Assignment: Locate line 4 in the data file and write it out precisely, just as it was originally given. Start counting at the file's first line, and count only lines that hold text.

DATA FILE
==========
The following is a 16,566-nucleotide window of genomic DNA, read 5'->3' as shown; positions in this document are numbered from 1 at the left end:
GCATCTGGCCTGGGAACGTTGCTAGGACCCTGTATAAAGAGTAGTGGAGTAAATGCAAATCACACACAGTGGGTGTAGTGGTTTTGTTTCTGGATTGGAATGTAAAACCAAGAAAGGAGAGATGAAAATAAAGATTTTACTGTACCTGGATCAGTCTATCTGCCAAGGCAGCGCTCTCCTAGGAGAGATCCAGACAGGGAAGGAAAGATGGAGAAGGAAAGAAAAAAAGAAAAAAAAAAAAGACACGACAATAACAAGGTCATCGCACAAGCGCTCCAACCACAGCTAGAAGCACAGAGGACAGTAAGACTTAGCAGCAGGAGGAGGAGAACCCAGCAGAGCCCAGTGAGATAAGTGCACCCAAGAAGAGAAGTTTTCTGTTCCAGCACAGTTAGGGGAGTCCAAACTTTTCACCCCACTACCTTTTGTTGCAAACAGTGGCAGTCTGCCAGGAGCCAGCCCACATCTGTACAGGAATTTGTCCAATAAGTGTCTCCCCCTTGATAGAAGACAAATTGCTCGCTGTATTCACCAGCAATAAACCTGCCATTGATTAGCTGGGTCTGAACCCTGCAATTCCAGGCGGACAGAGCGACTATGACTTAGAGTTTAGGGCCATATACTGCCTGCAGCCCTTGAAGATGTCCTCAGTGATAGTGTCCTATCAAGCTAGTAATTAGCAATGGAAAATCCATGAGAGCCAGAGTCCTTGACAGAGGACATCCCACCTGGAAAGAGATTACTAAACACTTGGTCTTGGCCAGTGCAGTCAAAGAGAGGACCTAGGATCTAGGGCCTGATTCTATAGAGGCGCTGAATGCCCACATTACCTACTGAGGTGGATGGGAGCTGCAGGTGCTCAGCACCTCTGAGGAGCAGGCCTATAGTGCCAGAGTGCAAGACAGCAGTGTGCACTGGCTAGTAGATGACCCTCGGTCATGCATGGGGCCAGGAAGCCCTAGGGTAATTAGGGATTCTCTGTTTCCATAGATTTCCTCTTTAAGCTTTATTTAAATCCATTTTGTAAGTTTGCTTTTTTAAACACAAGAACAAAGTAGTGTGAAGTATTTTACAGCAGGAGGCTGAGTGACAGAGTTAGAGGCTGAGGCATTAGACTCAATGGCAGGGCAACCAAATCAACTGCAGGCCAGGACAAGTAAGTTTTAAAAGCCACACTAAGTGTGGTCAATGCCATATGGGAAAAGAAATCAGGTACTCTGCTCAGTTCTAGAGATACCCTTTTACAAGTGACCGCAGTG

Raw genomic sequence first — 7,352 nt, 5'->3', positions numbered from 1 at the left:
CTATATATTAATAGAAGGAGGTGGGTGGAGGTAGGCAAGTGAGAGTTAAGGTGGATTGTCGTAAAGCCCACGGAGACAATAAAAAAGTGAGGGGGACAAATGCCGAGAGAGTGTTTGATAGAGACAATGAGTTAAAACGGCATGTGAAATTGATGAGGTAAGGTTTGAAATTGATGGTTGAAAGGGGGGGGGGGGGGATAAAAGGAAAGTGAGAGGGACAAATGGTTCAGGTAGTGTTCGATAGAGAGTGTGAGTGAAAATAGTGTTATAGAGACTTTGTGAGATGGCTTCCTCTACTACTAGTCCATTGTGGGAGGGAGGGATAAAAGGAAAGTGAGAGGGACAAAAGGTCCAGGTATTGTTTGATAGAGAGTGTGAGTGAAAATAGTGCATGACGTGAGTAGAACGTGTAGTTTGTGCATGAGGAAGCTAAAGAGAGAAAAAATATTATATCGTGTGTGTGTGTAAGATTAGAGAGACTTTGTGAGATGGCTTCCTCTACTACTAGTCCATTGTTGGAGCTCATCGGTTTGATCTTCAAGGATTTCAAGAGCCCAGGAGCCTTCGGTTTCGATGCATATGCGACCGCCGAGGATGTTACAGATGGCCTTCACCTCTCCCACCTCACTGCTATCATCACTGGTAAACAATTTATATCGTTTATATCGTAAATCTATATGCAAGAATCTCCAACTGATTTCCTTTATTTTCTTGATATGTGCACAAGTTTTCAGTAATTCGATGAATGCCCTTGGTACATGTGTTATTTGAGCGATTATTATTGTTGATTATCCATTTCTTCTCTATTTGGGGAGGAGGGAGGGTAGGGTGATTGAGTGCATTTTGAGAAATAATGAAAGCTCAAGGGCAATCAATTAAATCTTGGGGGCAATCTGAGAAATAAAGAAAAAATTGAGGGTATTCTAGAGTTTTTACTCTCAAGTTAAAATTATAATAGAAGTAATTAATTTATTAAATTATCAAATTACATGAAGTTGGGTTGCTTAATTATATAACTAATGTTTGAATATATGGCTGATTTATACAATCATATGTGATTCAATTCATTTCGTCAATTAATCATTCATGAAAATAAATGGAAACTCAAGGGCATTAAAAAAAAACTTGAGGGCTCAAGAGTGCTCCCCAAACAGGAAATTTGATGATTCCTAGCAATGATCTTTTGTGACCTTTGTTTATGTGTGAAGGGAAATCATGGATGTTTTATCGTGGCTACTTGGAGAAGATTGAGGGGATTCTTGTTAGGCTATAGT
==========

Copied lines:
CTATATATTAATAGAAGGAGGTGGGTGGAGGTAGGCAAGTGAGAGTTAAGGTGGATTGTCGTAAAGCCCACGGAGACAATAAAAAAGTGAGGGGGACAAATGCCGAGAGAGTGTTTGATAGAGACAATGAGTTAAAACGGCATGTGAAATTGATGAGGTAAGGTTTGAAATTGATGGTTGAAAGGGGGGGGGGGGGGATAAAAGGAAAGTGAGAGGGACAAATGGTTCAGGTAGTGTTCGATAGAGAGTGTGAGTGAAAATAGTGTTATAGAGACTTTGTGAGATGGCTTCCTCTACTACTAGTCCATTGTGGGAGGGAGGGATAAAAGGAAAGTGAGAGGGACAAAAGGTCCAGGTATTGTTTGATAGAGAGTGTGAGTGAAAATAGTGCATGACGTGAGTAGAACGTGTAGTTTGTGCATGAGGAAGCTAAAGAGAGAAAAAATATTATATCGTGTGTGTGTGTAAGATTAGAGAGACTTTGTGAGATGGCTTCCTCTACTACTAGTCCATTGTTGGAGCTCATCGGTTTGATCTTCAAGGATTTCAAGAGCCCAGGAGCCTTCGGTTTCGATGCATATGCGACCGCCGAGGATGTTACAGATGGCCTTCACCTCTCCCACCTCACTGCTATCATCACTGGTAAACAATTTATATCGTTTATATCGTAAATCTATATGCAAGAATCTCCAACTGATTTCCTTTATTTTCTTGATATGTGCACAAGTTTTCAGTAATTCGATGAATGCCCTTGGTACATGTGTTATTTGAGCGATTATTATTGTTGATTATCCATTTCTTCTCTATTTGGGGAGGAGGGAGGGTAGGGTGATTGAGTGCATTTTGAGAAATAATGAAAGCTCAAGGGCAATCAATTAAATCTTGGGGGCAATCTGAGAAATAAAGAAAAAATTGAGGGTATTCTAGAGTTTTTACTCTCAAGTTAAAATTATAATAGAAGTAATTAATTTATTAAATTATCAAATTACATGAAGTTGGGTTGCTTAATTATATAACTAATGTTTGAATATATGGCTGATTTATACAATCATATGTGATTCAATTCATTTCGTCAATTAATCATTCATGAAAATAAATGGAAACTCAAGGGCATTAAAAAAAAACTTGAGGGCTCAAGAGTGCTCCCCAAACAGGAAATTTGATGATTCCTAGCAATGATCTTTTGTGACCTTTGTTTATGTGTGAAGGGAAATCATGGATGTTTTATCGTGGCTACTTGGAGAAGATTGAGGGGATTCTTGTTAGGCTATAGT